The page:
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Lacrosse Attorneys Want Criminal Charges Against Nifong

Defense attorneys for three former Duke lacrosse players filed a motion in Durham County Superior Court Friday asking a judge to hold former District Attorney Mike Nifong in criminal contempt of court.

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DURHAM, N.C. — Defense attorneys for three former Duke lacrosse players filed a motion in Durham County Superior Court Friday asking a judge to hold former District Attorney Mike Nifong in criminal contempt of court.

The 42-page motion, which alleges Nifong broke at least a dozen laws rules and court orders designed to protect due process, cites Nifong's alleged misconduct in court on Sept. 22 and Dec. 15 regarding potentially exculpatory evidence as well as misleading statements he made to the media regarding that evidence.

"Mr. Nifong engaged in a pattern of official misconduct that … included multiple material misrepresentations to multiple courts on multiple occasions," the motion said. "And it represented a continuing and ongoing violation of the multiple Constitutional, statutory, ethical and court-ordered duties imposed on Mr. Nifong in this case regarding that evidence."

Earlier this month, Superior Court Judge W. Osmond Smith II issued a court filing reminding Nifong that, as the sole judge presiding over the case, he reserved the right to discipline any attorney for misconduct.

Smith could make a summary judgment or hold a hearing in which Nifong would could defend himself. It's unclear, however, when Smith would rule or a hearing date would be set.

Nifong could face a possible fine as well as a jail sentence if he is found in contempt. Criminal contempt can carry anywhere from 30 to 90 days in jail.

Attorney David Freedman, who represented Nifong at his State Bar Trial, said he has not talked with Nifong since June 16. At this point, Freedman said, he has not been retained to represent Nifong on any other matters.

Defense attorneys are also asking the court to assess the costs incurred in uncovering evidence that revealed DNA profiles from four unidentified males on the accuser -- none of which was from any of the 46 lacrosse players who submitted DNA samples under a court order.

Brad Bannon, a defense attorney representing David Evans, testified last week during a ethics hearing that ultimately resulted in Nifong's disbarment, that he spent an estimated 60 to 100 hours poring through nearly 2,000 pages of raw data from DNA testing before discovering the genetic material of unidentified males.

Nifong released an initial report on the DNA testing to defense attorneys in May 2006 knowing that information but failed to release it to defense attorneys, Friday's motion said.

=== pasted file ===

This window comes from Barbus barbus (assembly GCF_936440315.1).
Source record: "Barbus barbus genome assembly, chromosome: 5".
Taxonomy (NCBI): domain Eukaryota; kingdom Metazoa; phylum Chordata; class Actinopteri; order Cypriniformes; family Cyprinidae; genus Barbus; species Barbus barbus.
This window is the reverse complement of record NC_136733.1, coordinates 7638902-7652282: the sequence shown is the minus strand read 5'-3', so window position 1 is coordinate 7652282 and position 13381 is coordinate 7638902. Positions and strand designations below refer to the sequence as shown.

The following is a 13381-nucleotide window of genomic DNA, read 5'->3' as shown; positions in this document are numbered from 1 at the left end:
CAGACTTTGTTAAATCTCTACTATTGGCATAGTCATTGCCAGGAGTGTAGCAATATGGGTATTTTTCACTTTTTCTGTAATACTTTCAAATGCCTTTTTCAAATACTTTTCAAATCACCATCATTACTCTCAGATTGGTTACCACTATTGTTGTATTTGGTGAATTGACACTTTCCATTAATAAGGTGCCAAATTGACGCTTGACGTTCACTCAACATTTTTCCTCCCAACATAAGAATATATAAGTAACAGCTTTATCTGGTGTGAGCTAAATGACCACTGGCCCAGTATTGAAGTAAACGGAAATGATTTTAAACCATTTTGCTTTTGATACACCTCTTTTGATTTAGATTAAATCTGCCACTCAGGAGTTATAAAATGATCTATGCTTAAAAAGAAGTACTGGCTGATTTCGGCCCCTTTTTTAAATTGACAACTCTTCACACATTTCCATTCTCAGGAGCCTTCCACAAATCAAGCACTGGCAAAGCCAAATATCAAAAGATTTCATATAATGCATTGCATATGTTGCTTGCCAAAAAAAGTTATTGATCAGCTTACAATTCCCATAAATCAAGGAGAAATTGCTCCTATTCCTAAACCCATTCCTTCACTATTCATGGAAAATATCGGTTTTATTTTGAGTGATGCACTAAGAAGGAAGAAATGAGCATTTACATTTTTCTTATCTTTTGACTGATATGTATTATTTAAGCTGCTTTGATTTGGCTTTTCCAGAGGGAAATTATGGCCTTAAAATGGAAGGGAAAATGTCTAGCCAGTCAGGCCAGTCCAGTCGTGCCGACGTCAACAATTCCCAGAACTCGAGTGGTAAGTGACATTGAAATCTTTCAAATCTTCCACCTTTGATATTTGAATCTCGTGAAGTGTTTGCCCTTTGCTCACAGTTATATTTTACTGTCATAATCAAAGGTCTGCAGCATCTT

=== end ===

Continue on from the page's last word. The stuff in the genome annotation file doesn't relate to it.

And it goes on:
Bannon said last week that it wasn't until Oct. 27, more than six months after learning about the test results, that Nifong finally gave the defense the raw test data from DNA Security, the private Burlington lab hired to conduct more complex DNA testing than that of the State Bureau of Investigation.

"When the defendants finally discovered the withheld exculpatory evidence in December of 2006, Mr. Nifong then told multiple different stories about what he knew, when he knew it, and why the evidence was withheld," the motion said.

A North Carolina State Bar disciplinary committee disbarred Nifong last Saturday after finding he violated rules of professional conduct on similar charges: making inappropriate statements to the media, withholding DNA evidence from defense attorneys and making misrepresentations to the court about the evidence.

The former lacrosse players -- Reade Seligmann, David Evans and Collin Finnerty -- were indicted on charges of first-degree rape, sexual offense and kidnapping after an exotic dancer, Crystal Gail Mangum, said claimed she was raped at an off-campus party.

The case was dismissed more than a year later after Nifong recused himself, and North Carolina Attorney General Roy Cooper declared Seligmann, Evans and Finnerty innocent of the charges against them.

Cooper said in April that Mangum likely still believed the sexual assault allegation and wanted to proceed with the case but said "it's in the best interest of the justice system not to bring charges" against her.


Julia Lewis, Reporter
Kelly Gardner, Web Editor

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